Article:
The first patient was a 49-year-old woman who was seen for an asymptomatic lesion in the left mandibular region that had appeared 2 years earlier. Physical examination revealed an elastic, soft-tissue nodule of 1 cm in diameter and mild bluish discoloration of the overlying epidermis (Fig. 1A). Ultrasound was performed using an 18-MHz probe (Esaote MyLab). B-mode showed a well-circumscribed hypoechoic lesion located in the dermis, with internal anechoic areas and intralesional hyperechogenic dots without posterior acoustic shadowing (Fig. 1B). Color Doppler mode showed mild intralesional vascularization (Fig. 1C). Histology revealed thin-walled, interconnected, dilated vascular channels in which pseudopapillary structures were evident, as well as areas of calcification and recanalized vascular thrombi (Fig. 2A and B).

Figure 1.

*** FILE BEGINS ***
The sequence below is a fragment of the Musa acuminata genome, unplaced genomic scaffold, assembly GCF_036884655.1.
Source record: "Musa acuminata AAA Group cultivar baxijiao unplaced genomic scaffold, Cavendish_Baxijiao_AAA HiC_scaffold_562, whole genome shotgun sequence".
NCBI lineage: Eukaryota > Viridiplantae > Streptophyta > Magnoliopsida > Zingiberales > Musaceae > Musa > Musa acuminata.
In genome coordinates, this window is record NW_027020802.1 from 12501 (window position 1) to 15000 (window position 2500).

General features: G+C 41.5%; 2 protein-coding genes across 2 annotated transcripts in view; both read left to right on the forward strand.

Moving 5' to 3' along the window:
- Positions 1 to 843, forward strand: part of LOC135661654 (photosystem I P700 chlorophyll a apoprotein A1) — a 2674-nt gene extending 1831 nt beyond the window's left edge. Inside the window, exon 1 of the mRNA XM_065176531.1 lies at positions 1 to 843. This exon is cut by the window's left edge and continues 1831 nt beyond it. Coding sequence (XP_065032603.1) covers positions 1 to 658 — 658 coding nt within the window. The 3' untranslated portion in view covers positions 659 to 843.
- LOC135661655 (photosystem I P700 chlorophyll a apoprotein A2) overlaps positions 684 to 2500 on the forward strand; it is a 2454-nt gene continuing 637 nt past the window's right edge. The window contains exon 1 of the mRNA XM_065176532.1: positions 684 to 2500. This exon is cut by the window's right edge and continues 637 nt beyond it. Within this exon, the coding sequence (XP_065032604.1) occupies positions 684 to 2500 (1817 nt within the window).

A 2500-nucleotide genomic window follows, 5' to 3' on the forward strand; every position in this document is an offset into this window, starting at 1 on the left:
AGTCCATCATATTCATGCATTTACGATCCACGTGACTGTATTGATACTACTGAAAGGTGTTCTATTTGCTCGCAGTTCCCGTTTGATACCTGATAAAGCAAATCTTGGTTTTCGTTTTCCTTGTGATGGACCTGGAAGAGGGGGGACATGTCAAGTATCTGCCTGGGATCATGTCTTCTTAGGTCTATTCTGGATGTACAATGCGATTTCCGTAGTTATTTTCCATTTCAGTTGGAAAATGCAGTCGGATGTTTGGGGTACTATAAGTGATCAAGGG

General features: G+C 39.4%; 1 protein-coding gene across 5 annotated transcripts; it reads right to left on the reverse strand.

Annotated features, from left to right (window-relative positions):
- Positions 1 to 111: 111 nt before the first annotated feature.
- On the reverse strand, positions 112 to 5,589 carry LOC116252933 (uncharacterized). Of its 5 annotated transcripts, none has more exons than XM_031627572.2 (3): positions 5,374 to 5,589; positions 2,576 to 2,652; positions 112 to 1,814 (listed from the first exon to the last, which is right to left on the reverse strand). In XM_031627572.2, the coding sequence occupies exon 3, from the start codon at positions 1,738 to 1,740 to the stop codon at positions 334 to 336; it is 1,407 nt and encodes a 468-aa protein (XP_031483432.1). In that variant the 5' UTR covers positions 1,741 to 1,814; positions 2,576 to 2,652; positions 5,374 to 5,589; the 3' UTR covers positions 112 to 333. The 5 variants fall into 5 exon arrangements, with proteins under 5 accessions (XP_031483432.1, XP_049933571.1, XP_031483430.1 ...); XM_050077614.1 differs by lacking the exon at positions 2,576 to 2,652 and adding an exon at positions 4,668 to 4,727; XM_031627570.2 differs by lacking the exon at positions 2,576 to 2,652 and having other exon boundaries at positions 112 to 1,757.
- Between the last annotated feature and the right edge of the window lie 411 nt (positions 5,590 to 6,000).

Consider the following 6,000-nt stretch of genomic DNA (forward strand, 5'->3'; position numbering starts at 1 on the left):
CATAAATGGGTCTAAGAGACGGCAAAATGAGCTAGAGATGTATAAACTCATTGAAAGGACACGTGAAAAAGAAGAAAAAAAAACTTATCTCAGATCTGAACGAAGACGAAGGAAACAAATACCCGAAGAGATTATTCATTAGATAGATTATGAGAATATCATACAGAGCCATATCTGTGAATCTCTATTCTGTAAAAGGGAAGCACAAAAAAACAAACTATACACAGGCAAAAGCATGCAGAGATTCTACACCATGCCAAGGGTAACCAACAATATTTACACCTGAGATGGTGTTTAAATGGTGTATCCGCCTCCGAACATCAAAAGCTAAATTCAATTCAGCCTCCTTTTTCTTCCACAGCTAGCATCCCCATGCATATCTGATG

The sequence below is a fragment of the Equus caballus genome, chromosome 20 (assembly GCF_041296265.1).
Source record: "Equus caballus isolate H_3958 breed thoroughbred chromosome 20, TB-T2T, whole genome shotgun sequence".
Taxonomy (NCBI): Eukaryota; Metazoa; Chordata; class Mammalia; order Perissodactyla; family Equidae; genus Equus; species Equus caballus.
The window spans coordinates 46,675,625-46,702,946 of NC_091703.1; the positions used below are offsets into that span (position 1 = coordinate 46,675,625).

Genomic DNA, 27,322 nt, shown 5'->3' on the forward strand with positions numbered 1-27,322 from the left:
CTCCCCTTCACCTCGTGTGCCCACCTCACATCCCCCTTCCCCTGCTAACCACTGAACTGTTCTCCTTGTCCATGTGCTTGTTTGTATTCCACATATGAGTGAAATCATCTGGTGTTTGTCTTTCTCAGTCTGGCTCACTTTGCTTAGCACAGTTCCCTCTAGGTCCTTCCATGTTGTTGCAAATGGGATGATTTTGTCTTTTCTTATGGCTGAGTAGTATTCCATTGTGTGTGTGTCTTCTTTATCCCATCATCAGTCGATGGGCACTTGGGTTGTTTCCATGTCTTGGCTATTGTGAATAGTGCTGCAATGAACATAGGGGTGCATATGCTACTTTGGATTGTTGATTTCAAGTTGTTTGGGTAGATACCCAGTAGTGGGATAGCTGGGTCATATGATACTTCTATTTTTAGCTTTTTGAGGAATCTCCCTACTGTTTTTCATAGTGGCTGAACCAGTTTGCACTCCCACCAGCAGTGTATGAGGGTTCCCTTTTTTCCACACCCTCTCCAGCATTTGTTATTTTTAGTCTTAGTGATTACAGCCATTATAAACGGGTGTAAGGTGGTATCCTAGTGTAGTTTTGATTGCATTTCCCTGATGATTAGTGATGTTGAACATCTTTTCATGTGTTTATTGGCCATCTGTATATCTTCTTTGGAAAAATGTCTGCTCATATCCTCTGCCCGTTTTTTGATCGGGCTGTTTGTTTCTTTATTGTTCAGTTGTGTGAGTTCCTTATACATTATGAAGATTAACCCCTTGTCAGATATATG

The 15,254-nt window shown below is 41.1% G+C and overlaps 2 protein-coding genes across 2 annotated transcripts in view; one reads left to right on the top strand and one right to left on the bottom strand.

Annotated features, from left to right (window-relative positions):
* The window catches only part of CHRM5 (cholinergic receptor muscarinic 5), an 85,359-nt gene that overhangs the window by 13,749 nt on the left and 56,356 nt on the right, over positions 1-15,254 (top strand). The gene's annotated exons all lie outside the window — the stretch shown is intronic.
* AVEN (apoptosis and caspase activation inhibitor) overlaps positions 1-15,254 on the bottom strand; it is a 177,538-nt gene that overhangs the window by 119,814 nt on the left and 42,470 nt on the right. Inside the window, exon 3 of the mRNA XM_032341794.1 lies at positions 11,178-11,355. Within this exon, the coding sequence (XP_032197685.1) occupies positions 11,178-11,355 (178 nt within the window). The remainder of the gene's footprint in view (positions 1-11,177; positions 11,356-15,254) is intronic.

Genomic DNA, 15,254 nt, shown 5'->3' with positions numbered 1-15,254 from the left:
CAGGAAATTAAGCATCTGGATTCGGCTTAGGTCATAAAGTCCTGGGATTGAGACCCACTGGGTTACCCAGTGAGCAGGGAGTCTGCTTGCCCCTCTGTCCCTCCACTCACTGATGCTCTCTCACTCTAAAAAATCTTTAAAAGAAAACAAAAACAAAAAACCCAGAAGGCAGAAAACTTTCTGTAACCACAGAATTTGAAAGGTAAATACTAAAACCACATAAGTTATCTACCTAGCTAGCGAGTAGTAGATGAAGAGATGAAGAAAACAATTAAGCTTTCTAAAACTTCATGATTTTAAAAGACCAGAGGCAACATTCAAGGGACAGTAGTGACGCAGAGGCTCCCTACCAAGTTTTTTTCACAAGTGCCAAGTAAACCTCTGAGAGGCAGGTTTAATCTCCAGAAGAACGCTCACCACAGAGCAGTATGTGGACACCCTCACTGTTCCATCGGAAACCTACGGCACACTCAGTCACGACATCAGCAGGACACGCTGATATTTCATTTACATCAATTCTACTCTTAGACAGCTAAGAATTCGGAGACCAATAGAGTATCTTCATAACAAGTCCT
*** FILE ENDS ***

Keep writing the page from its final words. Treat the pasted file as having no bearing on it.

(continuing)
A, Clinical presentation of Case 1: a subcutaneous nodule of 10 mm in diameter in the left mandibular region with bluish discoloration of the overlying epidermis. B, Ultrasound examination in B-mode reveals a well-circumscribed, homogeneous hypoechoic lesion in the dermis, with hyperechoic dots without posterior acoustic shadowing. C, Ultrasound examination in color Doppler mode, revealing mild intralesional vascularization. D, Clinical presentation of Case 2: a subcutaneous mass of 20 mm in diameter in the right pectoral region, with no associated alterations in the epidermis. E, Ultrasound examination in color Doppler mode, revealing a well-circumscribed, homogeneous hypoechoic lesion in the subcutaneous cellular tissue. F, Ultrasound examination in color Doppler mode, revealing moderate intralesional vascularization. G, Clinical presentation of Case 3: a subcutaneous lesion of 1 cm in diameter with a slightly greenish-blue overlying epidermis. H, Ultrasound examination in B-mode revealing a well-circumscribed hypoechoic lesion in the dermis. I, Ultrasound examination in color Doppler mode, revealing prominent intralesional and perilesional vascularization.